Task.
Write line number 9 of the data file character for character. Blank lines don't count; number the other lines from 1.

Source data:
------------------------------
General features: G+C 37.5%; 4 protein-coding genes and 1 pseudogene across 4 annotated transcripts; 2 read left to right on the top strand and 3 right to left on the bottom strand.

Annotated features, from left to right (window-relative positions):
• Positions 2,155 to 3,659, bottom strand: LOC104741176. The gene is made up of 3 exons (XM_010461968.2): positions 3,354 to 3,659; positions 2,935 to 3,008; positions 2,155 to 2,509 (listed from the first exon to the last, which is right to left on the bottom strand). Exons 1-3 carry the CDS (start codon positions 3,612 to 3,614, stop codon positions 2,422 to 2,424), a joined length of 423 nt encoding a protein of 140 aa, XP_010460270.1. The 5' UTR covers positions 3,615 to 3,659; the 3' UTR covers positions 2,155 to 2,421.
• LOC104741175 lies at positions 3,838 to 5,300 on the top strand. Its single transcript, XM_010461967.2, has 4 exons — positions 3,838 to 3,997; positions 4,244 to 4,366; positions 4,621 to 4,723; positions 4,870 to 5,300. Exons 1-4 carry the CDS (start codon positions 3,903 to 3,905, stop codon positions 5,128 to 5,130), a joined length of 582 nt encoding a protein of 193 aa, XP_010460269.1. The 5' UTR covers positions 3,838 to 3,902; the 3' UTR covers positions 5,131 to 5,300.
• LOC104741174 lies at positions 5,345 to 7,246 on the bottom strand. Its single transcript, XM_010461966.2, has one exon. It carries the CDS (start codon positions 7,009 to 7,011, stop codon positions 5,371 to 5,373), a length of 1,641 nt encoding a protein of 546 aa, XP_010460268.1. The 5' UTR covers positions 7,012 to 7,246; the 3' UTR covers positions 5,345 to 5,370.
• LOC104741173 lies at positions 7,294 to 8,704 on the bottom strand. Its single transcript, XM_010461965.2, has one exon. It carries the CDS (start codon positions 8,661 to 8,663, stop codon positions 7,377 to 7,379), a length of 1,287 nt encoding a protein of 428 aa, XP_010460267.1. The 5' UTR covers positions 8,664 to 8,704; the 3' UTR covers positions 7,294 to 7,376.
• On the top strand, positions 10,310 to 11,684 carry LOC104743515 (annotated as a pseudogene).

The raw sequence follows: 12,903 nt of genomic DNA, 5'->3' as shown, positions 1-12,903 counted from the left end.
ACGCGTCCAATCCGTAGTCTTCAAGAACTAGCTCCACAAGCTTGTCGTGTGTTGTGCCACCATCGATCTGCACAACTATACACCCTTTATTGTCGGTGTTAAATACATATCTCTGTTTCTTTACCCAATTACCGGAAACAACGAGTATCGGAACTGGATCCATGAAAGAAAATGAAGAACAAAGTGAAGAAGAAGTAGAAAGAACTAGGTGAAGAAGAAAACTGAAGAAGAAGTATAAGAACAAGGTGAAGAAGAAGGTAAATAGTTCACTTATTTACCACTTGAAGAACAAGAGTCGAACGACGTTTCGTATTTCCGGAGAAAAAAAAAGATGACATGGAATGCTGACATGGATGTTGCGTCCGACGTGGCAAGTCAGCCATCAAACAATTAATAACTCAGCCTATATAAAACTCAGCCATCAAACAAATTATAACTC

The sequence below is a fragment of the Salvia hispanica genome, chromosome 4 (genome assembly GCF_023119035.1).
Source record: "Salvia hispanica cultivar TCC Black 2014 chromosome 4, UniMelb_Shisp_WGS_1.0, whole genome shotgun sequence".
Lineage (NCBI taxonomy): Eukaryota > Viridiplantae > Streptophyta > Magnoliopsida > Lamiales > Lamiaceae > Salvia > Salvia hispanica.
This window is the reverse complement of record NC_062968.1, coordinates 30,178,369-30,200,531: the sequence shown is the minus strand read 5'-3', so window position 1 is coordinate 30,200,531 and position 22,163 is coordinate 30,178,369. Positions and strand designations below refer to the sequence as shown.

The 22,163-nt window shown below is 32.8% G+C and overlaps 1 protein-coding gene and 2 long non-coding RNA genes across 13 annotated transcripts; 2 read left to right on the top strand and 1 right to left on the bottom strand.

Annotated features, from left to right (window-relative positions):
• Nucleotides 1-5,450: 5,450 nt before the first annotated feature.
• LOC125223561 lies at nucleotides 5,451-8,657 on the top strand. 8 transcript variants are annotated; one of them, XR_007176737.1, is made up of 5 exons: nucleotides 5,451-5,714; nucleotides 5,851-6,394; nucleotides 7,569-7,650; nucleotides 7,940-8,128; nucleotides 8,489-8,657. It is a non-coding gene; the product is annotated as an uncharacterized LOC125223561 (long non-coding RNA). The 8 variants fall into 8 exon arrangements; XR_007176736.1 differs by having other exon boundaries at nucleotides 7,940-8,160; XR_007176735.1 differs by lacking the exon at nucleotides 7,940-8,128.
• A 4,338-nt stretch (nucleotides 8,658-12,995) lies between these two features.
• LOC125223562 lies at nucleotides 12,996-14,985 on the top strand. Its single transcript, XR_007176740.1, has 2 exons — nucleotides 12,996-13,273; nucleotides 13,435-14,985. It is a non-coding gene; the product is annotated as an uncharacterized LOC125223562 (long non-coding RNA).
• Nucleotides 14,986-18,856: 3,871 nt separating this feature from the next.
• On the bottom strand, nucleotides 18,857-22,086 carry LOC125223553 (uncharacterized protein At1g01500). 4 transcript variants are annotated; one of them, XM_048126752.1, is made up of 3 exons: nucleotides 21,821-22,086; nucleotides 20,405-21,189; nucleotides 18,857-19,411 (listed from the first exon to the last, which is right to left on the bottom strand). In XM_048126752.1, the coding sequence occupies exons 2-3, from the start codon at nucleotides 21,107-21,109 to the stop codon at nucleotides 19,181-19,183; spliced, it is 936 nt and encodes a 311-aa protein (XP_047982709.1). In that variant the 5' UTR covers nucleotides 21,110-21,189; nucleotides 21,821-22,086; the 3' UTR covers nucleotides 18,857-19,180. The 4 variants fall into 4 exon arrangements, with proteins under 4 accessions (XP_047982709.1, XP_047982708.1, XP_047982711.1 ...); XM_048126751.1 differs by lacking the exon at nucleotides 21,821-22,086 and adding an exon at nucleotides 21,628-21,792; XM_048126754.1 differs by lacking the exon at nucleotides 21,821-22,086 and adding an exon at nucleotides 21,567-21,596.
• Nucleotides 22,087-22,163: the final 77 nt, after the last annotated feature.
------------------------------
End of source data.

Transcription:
ACGCGTCCAATCCGTAGTCTTCAAGAACTAGCTCCACAAGCTTGTCGTGTGTTGTGCCACCATCGATCTGCACAACTATACACCCTTTATTGTCGGTGTTAAATACATATCTCTGTTTCTTTACCCAATTACCGGAAACAACGAGTATCGGAACTGGATCCATGAAAGAAAATGAAGAACAAAGTGAAGAAGAAGTAGAAAGAACTAGGTGAAGAAGAAAACTGAAGAAGAAGTATAAGAACAAGGTGAAGAAGAAGGTAAATAGTTCACTTATTTACCACTTGAAGAACAAGAGTCGAACGACGTTTCGTATTTCCGGAGAAAAAAAAAGATGACATGGAATGCTGACATGGATGTTGCGTCCGACGTGGCAAGTCAGCCATCAAACAATTAATAACTCAGCCTATATAAAACTCAGCCATCAAACAAATTATAACTC